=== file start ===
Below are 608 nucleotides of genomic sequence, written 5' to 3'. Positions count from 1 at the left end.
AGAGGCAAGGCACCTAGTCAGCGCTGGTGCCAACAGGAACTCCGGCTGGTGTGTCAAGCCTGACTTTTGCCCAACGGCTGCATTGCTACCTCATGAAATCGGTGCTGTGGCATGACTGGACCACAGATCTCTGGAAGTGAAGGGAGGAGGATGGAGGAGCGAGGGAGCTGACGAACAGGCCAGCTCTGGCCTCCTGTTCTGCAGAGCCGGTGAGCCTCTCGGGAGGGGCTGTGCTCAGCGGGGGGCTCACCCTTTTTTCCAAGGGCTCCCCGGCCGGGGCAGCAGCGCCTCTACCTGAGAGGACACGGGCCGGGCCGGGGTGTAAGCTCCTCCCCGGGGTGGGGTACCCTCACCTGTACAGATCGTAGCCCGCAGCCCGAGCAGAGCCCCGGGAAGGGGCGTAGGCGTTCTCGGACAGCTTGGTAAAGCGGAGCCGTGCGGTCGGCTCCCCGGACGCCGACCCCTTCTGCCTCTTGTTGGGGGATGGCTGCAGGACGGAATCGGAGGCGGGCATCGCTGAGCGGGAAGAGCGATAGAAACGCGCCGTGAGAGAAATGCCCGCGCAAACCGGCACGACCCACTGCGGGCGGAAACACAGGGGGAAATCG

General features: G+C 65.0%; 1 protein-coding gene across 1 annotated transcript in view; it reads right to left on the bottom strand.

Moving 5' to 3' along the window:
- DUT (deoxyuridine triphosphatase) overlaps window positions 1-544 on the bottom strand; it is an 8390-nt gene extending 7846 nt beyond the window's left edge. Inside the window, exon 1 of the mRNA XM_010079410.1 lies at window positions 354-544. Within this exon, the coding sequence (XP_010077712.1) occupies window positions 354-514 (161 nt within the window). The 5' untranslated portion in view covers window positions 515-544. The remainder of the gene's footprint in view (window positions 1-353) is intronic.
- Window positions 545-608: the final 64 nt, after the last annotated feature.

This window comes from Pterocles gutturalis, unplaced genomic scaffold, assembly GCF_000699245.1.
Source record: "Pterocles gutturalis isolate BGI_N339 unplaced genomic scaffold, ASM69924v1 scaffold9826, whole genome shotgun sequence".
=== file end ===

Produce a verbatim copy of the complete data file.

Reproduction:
Below are 608 nucleotides of genomic sequence, written 5' to 3'. Positions count from 1 at the left end.
AGAGGCAAGGCACCTAGTCAGCGCTGGTGCCAACAGGAACTCCGGCTGGTGTGTCAAGCCTGACTTTTGCCCAACGGCTGCATTGCTACCTCATGAAATCGGTGCTGTGGCATGACTGGACCACAGATCTCTGGAAGTGAAGGGAGGAGGATGGAGGAGCGAGGGAGCTGACGAACAGGCCAGCTCTGGCCTCCTGTTCTGCAGAGCCGGTGAGCCTCTCGGGAGGGGCTGTGCTCAGCGGGGGGCTCACCCTTTTTTCCAAGGGCTCCCCGGCCGGGGCAGCAGCGCCTCTACCTGAGAGGACACGGGCCGGGCCGGGGTGTAAGCTCCTCCCCGGGGTGGGGTACCCTCACCTGTACAGATCGTAGCCCGCAGCCCGAGCAGAGCCCCGGGAAGGGGCGTAGGCGTTCTCGGACAGCTTGGTAAAGCGGAGCCGTGCGGTCGGCTCCCCGGACGCCGACCCCTTCTGCCTCTTGTTGGGGGATGGCTGCAGGACGGAATCGGAGGCGGGCATCGCTGAGCGGGAAGAGCGATAGAAACGCGCCGTGAGAGAAATGCCCGCGCAAACCGGCACGACCCACTGCGGGCGGAAACACAGGGGGAAATCG

General features: G+C 65.0%; 1 protein-coding gene across 1 annotated transcript in view; it reads right to left on the bottom strand.

Moving 5' to 3' along the window:
- DUT (deoxyuridine triphosphatase) overlaps window positions 1-544 on the bottom strand; it is an 8390-nt gene extending 7846 nt beyond the window's left edge. Inside the window, exon 1 of the mRNA XM_010079410.1 lies at window positions 354-544. Within this exon, the coding sequence (XP_010077712.1) occupies window positions 354-514 (161 nt within the window). The 5' untranslated portion in view covers window positions 515-544. The remainder of the gene's footprint in view (window positions 1-353) is intronic.
- Window positions 545-608: the final 64 nt, after the last annotated feature.

This window comes from Pterocles gutturalis, unplaced genomic scaffold, assembly GCF_000699245.1.
Source record: "Pterocles gutturalis isolate BGI_N339 unplaced genomic scaffold, ASM69924v1 scaffold9826, whole genome shotgun sequence".